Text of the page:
Discovery of highly divergent repeat landscapes in snake genomes using high-throughput sequencing
We conducted a comprehensive assessment of genomic repeat content in two snake genomes, the venomous copperhead (Agkistrodon contortrix) and the Burmese python (Python molurus bivittatus). These two genomes are both relatively small (∼1.4 Gb) but have surprisingly extensive differences in the abundance and expansion histories of their repeat elements. In the python, the readily identifiable repeat element content is low (21%), similar to bird genomes, whereas that of the copperhead is higher (45%), similar to mammalian genomes. The copperhead's greater repeat content arises from the recent expansion of many different microsatellites and transposable element (TE) families, and the copperhead had 23-fold greater levels of TE-related transcripts than the python. This suggests the possibility that greater TE activity in the copperhead is ongoing. Expansion of CR1 LINEs in the copperhead genome has resulted in TE-mediated microsatellite expansion ("microsatellite seeding") at a scale several orders of magnitude greater than previously observed in vertebrates. Snakes also appear to be prone to horizontal transfer of TEs, particularly in the copperhead lineage. The reason that the copperhead has such a small genome in the face of so much recent expansion of repeat elements remains an open question, although selective pressure related to extreme metabolic performance is an obvious candidate. TE activity can affect gene regulation as well as rates of recombination and gene duplication, and it is therefore possible that TE activity played a role in the evolution of major adaptations in snakes; some evidence suggests this may include the evolution of venom repertoires.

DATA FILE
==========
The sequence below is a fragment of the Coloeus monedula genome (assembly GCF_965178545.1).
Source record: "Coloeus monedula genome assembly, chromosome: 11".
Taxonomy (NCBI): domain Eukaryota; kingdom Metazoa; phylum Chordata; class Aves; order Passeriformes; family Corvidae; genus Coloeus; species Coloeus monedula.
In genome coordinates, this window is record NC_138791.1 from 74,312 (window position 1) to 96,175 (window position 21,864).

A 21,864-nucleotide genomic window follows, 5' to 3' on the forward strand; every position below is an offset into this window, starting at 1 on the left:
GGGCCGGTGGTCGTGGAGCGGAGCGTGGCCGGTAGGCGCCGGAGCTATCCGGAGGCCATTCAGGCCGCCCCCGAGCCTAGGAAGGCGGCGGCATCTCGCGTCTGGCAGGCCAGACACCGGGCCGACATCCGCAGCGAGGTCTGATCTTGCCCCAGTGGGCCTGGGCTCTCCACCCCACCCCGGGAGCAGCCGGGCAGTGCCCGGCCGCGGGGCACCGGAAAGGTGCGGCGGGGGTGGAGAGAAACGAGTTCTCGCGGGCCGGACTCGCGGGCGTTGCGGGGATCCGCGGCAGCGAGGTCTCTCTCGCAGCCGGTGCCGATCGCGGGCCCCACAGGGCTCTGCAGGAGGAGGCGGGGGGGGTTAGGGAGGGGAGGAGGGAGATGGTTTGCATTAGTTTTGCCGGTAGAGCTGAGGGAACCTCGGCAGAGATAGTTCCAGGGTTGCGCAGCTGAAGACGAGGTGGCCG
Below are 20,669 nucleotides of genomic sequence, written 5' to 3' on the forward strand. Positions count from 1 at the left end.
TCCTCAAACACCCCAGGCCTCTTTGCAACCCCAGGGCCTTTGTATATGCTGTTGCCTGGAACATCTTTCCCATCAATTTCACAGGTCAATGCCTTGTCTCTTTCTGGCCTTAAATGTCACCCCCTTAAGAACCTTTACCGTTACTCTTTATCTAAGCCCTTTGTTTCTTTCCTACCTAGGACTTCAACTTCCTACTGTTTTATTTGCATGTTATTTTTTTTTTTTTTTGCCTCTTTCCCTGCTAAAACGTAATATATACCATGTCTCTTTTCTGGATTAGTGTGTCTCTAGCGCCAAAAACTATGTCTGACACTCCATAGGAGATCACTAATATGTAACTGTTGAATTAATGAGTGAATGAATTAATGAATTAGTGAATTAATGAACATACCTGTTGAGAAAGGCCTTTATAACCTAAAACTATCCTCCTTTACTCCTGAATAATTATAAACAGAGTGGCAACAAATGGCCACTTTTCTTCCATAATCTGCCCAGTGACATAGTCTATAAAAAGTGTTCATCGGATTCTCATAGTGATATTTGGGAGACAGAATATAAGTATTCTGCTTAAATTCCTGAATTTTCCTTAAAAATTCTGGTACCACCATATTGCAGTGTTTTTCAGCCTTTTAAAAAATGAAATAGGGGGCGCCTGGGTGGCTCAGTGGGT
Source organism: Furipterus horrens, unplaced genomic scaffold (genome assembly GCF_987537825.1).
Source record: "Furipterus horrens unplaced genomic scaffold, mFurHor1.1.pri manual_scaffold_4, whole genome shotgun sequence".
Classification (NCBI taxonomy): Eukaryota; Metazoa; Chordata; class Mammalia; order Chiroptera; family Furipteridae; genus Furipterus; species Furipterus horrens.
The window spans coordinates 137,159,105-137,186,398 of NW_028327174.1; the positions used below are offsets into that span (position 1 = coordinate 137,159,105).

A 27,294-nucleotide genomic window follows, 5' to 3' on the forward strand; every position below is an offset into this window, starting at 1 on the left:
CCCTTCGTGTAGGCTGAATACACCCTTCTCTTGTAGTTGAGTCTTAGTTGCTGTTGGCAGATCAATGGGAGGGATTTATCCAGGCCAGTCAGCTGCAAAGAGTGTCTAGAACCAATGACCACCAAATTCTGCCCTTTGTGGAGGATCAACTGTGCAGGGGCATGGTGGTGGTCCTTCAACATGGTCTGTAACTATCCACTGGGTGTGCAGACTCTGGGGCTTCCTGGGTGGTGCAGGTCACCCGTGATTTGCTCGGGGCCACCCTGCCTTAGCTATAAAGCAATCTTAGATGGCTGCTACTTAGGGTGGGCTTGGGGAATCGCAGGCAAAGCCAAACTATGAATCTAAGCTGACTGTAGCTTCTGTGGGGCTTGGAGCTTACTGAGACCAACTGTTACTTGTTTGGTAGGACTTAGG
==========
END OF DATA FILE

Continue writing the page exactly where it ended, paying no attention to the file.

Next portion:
Read the paper.